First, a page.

The Inextinguishable Strains of Fear
America's international relations are now described more often by its drones.
"While launching an international airlift of humanitarian aid to the former Soviet Union, US officials have contracted with a Roman Catholic agency to begin shipping food into remote provinces of Russia in the Far East. On Monday, US military planes began flying tons of food and medical supplies to former Soviet republics. The airlift is part of an international effort to speed humanitarian relief to the republics. At the same time, the United States has commissioned Catholic Relief Services to begin a long-term relief operation in the Russian Far East, which faces a serious food shortage" (Religious News Service, February 15, 1992).
The idea had been hatched a couple of months earlier. Sitting in my cubicle in downtown Baltimore, with my early morning smoke and coffee and staring at my map. Staring for such long periods of time and so intensely that I had imagined the paper burning along the crease, somewhere between California and Russia Far East.
I had all these bits and pieces of history rattling around in my mind. That great stretch of incubator from San Diego to Seattle staring up and across the Bering straits to the magnificent natural resources in RFE. The long history of Russian and American pioneers venturing into each other's land over those same cold waters for over 200 years and now, the opportunity, just then materializing before my eyes, to transcend those Cold War red lines in the Bering Sea. Taken together, with time and a call from my boss, former Ambassador Pezzullo, they had all conspired to get me a seat at the table with Secretary James Baker III.
And so it was consummated one very cold evening at the airport in Khabarovsk, in February 1992. Wrapped from head to toe in my Gortex, eyes like bulbs looking around the ramshackle reception shed, surrounded in the dark by smoke and rough men in thick furs wanting to take me to town.
Well, with time, we got the pipeline up and running. C-141s flying into Khabarovsk and ships of vegoil, milk powder and flour into Vladivostok.
But, here is the point of the story. During my time in RFE, I got to travel around freely. It was a place and a population in total free-fall. Streets lined with women selling anything that could fetch a penny — their toothbrushes even. The admiral of the Russian Pacific fleet, twisting my arm to get the US pipeline to go directly into his command. "My sailors have nothing to eat," he said. The quartermaster's store in Vlad was now a deep-discount shop for military gear. Hospital beds, where we were distributing humanitarian assistance, were being sold as metal scrap and shipped to South Korea to make razor blades — or some-such. The patients left on the floor.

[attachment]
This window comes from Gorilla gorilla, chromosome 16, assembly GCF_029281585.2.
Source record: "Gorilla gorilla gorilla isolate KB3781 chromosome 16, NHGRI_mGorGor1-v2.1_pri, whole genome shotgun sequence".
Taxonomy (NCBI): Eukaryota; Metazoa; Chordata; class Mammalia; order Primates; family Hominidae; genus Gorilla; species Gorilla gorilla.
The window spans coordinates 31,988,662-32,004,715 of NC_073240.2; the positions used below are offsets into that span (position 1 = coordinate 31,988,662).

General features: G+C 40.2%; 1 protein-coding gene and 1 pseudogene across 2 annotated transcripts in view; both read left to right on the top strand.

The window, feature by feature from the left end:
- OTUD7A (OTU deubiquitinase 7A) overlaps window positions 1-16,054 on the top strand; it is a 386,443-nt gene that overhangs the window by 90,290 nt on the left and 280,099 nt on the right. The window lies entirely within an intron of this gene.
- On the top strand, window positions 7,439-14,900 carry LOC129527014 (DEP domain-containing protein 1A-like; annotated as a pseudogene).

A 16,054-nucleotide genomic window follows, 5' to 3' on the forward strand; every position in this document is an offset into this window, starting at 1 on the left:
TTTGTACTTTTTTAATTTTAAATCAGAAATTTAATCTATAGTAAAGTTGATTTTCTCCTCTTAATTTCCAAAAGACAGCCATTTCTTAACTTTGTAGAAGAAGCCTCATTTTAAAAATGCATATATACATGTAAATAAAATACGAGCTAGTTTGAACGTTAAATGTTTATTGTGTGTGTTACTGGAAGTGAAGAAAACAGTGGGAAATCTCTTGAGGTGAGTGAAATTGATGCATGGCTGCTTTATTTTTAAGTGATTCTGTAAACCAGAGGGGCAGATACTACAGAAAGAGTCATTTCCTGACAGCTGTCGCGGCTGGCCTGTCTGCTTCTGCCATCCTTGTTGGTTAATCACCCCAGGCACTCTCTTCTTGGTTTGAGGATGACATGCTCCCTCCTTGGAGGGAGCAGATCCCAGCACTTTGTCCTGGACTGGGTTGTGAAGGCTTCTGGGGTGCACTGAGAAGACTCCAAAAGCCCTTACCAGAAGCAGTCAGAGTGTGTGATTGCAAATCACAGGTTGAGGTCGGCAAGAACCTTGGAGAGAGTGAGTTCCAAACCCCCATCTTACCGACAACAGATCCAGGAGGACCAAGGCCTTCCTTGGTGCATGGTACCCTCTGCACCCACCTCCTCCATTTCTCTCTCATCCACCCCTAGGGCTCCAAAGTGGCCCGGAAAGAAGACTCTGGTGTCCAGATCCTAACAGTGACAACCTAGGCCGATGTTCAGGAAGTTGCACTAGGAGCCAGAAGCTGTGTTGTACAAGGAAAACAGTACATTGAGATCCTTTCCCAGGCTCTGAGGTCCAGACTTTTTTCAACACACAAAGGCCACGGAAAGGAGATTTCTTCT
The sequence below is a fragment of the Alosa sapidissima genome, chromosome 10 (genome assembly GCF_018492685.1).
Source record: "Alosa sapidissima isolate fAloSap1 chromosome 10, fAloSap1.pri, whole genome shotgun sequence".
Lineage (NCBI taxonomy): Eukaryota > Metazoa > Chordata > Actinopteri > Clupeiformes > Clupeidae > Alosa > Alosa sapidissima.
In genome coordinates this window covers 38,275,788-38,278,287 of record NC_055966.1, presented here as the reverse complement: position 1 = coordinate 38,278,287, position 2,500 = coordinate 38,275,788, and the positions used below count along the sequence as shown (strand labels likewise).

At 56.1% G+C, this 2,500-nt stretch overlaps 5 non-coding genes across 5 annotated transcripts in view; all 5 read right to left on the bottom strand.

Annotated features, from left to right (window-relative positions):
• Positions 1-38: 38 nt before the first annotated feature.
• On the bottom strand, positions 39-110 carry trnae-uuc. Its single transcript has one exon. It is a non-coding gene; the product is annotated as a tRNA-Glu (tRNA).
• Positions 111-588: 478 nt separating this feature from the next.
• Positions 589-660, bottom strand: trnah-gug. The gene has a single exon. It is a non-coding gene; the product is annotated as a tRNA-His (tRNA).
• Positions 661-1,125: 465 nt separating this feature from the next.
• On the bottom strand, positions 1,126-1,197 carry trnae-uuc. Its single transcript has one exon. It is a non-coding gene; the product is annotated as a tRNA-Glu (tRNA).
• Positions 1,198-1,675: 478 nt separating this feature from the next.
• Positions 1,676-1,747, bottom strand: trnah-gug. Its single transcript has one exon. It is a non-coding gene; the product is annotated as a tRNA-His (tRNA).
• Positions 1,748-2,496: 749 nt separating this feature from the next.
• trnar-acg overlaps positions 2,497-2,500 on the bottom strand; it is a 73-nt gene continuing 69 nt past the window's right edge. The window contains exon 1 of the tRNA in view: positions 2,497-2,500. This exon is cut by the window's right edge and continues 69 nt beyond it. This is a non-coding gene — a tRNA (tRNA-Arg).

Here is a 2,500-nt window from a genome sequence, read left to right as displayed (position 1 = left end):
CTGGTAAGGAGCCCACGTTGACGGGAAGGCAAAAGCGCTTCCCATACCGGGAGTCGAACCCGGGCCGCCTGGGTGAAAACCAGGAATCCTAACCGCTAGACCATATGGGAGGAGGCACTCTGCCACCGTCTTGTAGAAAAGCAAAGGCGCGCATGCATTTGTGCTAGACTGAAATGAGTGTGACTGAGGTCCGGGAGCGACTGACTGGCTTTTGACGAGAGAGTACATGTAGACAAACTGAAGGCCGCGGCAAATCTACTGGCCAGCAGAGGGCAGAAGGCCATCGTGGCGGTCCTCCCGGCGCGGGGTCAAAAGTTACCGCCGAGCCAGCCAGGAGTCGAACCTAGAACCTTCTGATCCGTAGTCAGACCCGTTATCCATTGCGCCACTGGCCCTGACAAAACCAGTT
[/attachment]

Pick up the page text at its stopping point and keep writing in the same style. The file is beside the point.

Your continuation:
But the punchline for this narrative was delivered by Vladimir, the driver who would take me back and forth from Khabarovsk to Vladivostok. Until recently, he recounted, he had been a tank mechanic at an armored division, located along the Amur river, a first line of defense against China. "We never had more than 10% of them working," he told me. "No parts, no fuel, and often not enough troops."
"Straw," I thought. "All straw."
So, there it was. For us "boomers," dropping under our desks for air-raid drills since we were six; bomb shelters in our cellars, the Gulf of Tonkin, and the Domino effect of Soviet domination.
Somehow we suspected that when those C 141s crossed those red-lines for the first time in early 1992, bearing food and medicine, that it could not be over. That the military-industrial complex was not ancillary to America anymore; it had become its very fabric.
Or, more correctly stated, fear had become and would remain its very fabric. Today, our embassies overseas are fortresses; our overseas relations are now described more often by our drones. Nowadays, we hide under our desks each time there is untoward chatter on the airwaves. And as we fear to associate with the world around us, we grow our enemies proportionately. Seemingly, we lie in wait, provocatively, waiting for a reason to employ our terrible swift sword one last time and, by so doing, leave America as it was initially constituted, behind — once and for all. And for this purpose, terrorist is even more convenient than Commie.
The views expressed in this article are the author's own and do not necessarily reflect Fair Observer’s editorial policy.
Image: Copyright © Shutterstock. All Rights Reserved